- Encryption – Data-centric encryption will protect your organization’s PII from internal and external risks and put your customers at ease when you request their most sensitive data.
- Training – Training staff on proper cybersecurity protocols can go a long way to prevent breaches. While one careless employee can share PII with unauthorized recipients, the responsibility of protecting it falls on the organization ultimately. Continually train employees on both technology updates and new, evolving threats to prevent the risk of a breach.
7. Data Privacy Program and Policy Review
With the rollout of enhanced data privacy laws, your policies may need a review—schedule time to update your framework for protecting PII regularly.
While conducting audits may be time-consuming, they will help maximize the effectiveness of controls and identify any weaknesses.
Here are a few things to consider during your policy review:
- Are all of our controls practical and efficient?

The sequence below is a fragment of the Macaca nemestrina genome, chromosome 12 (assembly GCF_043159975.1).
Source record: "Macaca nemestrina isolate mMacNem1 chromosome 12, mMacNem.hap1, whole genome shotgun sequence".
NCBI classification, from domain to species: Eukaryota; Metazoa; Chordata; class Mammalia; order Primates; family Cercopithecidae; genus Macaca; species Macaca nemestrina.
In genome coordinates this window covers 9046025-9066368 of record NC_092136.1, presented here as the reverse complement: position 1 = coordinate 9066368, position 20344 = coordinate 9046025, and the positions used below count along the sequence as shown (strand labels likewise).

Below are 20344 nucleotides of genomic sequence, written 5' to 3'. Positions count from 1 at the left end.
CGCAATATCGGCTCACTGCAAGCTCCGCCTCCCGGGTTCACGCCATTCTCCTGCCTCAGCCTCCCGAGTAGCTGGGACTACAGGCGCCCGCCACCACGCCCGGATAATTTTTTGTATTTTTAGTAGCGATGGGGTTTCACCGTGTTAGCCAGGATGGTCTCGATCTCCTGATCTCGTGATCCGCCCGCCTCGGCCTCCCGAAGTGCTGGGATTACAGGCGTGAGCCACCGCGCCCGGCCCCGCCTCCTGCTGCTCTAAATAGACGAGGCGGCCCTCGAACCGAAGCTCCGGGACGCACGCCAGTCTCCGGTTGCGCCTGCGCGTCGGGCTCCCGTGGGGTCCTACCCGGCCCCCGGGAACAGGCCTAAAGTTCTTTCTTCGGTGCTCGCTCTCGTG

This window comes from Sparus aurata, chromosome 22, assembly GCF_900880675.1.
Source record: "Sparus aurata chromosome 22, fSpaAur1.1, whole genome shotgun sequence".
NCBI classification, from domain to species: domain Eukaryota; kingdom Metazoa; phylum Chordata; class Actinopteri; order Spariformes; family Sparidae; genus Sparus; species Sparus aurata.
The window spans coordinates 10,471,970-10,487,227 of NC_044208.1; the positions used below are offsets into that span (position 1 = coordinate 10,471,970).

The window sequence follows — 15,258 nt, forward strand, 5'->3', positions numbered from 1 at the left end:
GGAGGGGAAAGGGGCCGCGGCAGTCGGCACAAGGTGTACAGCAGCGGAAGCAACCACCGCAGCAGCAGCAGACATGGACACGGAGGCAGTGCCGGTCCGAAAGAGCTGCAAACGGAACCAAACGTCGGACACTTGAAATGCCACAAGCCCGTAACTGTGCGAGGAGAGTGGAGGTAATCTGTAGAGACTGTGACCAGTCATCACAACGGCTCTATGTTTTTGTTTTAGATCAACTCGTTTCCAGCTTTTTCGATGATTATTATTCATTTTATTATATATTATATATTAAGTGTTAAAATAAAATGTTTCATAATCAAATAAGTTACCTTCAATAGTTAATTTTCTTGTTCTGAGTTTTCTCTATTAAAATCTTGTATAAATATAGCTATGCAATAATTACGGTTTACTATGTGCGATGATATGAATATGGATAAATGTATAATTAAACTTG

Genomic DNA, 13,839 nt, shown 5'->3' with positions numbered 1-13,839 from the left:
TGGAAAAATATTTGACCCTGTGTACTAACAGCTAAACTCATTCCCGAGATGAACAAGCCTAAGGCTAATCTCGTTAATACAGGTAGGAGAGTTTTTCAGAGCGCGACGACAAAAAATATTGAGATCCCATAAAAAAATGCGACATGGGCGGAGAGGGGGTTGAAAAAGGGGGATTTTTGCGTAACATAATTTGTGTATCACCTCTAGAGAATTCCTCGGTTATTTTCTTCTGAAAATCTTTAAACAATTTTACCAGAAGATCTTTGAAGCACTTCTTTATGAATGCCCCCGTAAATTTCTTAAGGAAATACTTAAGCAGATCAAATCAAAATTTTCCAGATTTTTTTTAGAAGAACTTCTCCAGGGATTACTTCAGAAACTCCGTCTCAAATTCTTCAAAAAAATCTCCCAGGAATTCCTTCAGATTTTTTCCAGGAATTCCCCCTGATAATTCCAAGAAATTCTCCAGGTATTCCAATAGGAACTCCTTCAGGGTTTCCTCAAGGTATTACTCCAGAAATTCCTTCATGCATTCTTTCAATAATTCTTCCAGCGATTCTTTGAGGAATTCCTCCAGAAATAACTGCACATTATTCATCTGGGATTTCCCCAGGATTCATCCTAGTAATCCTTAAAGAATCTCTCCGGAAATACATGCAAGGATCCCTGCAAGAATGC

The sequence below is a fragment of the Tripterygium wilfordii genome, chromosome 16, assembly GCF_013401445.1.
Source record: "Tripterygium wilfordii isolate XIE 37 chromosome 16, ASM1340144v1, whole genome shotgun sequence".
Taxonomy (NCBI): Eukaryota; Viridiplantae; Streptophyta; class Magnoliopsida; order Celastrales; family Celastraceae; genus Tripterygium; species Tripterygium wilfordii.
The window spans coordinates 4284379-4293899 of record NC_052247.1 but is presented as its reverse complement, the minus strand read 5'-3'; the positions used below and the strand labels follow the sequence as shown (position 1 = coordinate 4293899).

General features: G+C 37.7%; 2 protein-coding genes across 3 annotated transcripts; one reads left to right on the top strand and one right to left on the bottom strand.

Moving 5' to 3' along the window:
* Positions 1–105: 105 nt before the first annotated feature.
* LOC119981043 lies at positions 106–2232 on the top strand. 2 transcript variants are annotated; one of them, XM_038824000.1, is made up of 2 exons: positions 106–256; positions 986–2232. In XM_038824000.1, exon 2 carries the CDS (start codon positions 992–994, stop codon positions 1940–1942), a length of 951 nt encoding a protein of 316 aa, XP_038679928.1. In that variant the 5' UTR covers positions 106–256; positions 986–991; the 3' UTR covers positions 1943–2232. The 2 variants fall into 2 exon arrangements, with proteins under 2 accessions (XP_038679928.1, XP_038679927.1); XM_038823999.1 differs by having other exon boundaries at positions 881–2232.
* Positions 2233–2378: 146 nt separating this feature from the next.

- Are there any lessons from recent risk events, including near-misses, changes, trends, successes, and failures that we should consider?
- Can any changes in the external and internal risk criteria be detected?
- What emerging threats do we need to be aware of?
Outsourcing Your Data Protection
When it comes to PII protection, the best defense is a good offense. Make it a priority to safeguard your confidential information by trusting an expert to ensure your employees, customers, and business’s long-term protection.
At Vital Records Control, we understand the importance of protecting your critical assets. That’s why we’ve designed a suite of high-quality solutions to keep your organization’s sensitive information secure, from physical document storage, cloud-based document storage to secure destruction. Learn more about Vital Records Control’s commitment to protecting the information assets that matter to you the most.